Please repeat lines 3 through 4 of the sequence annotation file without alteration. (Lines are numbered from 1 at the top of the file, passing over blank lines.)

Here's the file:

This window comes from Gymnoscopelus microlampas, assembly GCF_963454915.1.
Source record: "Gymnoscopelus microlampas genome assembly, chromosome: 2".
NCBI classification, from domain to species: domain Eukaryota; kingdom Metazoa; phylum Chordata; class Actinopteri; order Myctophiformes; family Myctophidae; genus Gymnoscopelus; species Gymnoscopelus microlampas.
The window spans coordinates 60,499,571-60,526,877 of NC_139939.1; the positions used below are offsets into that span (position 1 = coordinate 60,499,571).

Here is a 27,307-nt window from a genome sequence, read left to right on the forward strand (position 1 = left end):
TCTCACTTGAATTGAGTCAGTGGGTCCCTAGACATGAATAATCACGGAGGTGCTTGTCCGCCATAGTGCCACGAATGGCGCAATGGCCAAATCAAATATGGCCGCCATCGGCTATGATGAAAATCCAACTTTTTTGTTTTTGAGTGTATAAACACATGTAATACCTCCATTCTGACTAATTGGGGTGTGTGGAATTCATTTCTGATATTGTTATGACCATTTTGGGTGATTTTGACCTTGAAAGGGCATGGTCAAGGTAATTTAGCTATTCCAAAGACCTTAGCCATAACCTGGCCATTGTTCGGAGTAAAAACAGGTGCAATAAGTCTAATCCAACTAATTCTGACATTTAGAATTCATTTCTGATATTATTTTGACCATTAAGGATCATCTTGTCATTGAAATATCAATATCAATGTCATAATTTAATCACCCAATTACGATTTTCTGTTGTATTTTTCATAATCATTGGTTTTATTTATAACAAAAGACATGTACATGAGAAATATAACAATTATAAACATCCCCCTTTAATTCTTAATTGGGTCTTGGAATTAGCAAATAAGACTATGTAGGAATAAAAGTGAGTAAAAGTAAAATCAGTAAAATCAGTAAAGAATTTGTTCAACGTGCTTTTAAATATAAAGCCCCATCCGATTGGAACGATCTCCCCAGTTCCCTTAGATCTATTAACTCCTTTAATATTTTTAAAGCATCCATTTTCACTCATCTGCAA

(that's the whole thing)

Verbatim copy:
NCBI classification, from domain to species: domain Eukaryota; kingdom Metazoa; phylum Chordata; class Actinopteri; order Myctophiformes; family Myctophidae; genus Gymnoscopelus; species Gymnoscopelus microlampas.
The window spans coordinates 60,499,571-60,526,877 of NC_139939.1; the positions used below are offsets into that span (position 1 = coordinate 60,499,571).